Structuring the Implementation Team

The first step in developing an Implementation Team is to recruit a team leader. This strong champion believes in and promotes the value of this work and can motivate others to improve access and quality of care for SGM patients. The team leader should also have good organizational and interpersonal skills and the respect of their colleagues. Once selected, the team leader should participate in recruiting the other team members.

The team should be a manageable size with perhaps 4-6 individuals, depending on the number of employees at the clinic. The team should meet at least monthly, although the frequency will depend on the tasks at hand. In some instances, there may already be a group of stakeholders working on quality improvement initiatives at the clinic who could function as the Implementation Team to avoid duplicating efforts or straining already stretched resources.

The makeup of the team will vary from clinic to clinic. Teams should comprise diverse professionals in the primary care field, including clinic administrators and frontline staff, such as medical assistants, navigators, health educators, patient services representatives, benefits coordinators, and front office staff. The team should also include service providers such as physicians, physician assistants, nurse practitioners, nurses, therapists, and pharmacists. Teams may include SGM patients and other community stakeholders who are likely to be affected by the organizational change and can offer guidance and support.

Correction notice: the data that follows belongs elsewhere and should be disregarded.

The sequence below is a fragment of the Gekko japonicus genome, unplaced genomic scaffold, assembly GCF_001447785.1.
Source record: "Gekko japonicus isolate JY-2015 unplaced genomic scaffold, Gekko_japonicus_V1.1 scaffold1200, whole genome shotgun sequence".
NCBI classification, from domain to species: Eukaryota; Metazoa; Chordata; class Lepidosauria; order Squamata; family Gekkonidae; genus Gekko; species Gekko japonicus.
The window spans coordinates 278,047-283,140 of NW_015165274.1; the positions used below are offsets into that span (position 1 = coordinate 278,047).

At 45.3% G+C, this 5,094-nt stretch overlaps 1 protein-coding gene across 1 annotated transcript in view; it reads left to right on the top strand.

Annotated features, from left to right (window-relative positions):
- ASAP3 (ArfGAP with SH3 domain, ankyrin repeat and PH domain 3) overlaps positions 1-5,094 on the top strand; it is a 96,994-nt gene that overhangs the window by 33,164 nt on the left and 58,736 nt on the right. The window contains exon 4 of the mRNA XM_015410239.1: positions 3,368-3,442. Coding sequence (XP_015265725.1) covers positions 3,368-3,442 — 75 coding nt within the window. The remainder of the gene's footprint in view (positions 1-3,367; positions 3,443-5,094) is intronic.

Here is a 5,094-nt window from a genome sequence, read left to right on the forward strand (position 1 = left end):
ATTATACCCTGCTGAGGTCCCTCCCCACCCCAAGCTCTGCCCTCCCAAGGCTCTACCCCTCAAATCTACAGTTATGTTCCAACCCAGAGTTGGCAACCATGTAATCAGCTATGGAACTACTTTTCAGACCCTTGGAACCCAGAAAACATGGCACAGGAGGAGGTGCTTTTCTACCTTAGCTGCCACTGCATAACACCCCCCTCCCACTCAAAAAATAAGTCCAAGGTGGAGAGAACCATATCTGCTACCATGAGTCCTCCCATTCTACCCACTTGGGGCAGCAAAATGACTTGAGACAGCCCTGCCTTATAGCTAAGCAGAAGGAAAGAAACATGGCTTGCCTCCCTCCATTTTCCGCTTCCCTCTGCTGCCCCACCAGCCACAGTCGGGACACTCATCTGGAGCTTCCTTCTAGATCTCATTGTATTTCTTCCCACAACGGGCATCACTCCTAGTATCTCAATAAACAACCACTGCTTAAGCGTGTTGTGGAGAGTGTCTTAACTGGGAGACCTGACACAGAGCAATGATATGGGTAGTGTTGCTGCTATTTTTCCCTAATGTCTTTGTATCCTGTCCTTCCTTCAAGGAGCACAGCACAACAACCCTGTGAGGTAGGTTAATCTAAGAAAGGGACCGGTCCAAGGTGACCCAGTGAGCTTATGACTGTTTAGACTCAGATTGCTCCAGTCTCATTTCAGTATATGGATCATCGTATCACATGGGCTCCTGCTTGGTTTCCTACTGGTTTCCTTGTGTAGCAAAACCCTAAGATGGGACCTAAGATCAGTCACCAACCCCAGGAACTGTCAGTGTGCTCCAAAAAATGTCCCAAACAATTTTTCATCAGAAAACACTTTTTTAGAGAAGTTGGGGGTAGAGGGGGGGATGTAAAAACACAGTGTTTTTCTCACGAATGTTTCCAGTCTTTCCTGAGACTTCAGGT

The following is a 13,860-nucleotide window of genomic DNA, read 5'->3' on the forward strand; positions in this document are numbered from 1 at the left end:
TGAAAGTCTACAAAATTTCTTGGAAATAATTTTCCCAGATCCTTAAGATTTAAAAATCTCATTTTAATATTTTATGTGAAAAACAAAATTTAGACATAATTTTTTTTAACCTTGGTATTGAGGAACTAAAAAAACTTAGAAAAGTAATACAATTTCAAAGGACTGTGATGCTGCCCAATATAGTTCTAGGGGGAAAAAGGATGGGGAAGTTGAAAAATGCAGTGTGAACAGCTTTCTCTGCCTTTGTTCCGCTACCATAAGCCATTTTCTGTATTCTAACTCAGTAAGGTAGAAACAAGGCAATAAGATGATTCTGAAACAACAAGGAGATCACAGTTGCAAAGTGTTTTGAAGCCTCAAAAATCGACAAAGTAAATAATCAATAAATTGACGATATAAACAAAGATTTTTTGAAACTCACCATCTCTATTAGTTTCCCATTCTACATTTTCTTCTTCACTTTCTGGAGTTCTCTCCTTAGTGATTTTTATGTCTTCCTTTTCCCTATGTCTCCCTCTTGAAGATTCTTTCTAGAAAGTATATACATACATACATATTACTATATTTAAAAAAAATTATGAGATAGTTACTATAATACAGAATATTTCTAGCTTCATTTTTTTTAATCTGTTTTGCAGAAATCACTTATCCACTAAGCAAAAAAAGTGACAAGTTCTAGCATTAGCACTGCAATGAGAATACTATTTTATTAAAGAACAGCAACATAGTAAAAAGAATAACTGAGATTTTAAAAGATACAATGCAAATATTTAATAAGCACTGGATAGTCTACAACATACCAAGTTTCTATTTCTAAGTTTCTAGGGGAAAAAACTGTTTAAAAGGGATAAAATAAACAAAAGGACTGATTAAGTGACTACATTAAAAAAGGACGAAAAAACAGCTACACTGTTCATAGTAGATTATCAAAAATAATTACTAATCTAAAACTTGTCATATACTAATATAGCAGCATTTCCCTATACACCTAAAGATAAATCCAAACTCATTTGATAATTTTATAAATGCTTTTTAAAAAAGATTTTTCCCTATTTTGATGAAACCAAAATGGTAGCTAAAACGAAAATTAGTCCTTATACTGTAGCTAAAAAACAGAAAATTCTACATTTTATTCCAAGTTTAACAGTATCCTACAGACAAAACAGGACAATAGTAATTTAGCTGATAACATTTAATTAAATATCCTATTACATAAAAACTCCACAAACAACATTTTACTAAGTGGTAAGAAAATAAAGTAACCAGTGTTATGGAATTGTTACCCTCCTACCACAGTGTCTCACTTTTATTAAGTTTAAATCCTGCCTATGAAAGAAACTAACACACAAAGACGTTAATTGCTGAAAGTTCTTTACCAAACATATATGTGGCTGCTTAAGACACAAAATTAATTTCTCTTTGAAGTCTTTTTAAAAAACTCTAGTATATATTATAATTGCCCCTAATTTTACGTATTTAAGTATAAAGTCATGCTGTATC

All team members must have a genuine interest in fostering organizational change to improve services for SGM people. They should also be flexible in effectively getting the desired policies, practices, and changes implemented in the clinic. In short, effective Implementation Team members:

  • Are willing, committed, and reliable;
  • Have good communication skills;
  • Have knowledge and/or technical skills to share;
  • Can listen and strive to understand the views of others;
  • Are well-respected by others in the clinic and the surrounding community; and
  • Have a track record of “getting things done.”

The Implementation Team should not work alone. The team may want to enlist assistance from clinic staff who can play key roles in implementing specific recommendations. For example, if the team decides to create electronic smart forms or modify the electronic health record (EHR), involving staff who specialize in information technology (IT) will be helpful to determine software needs. In addition, if the team is interested in bolstering the clinic’s capacity to refer patients to SGM-supportive services elsewhere in the community, the team may wish to enlist the aid of a patient navigator and/or outreach worker who can ensure that the referrals are accessible and appropriate.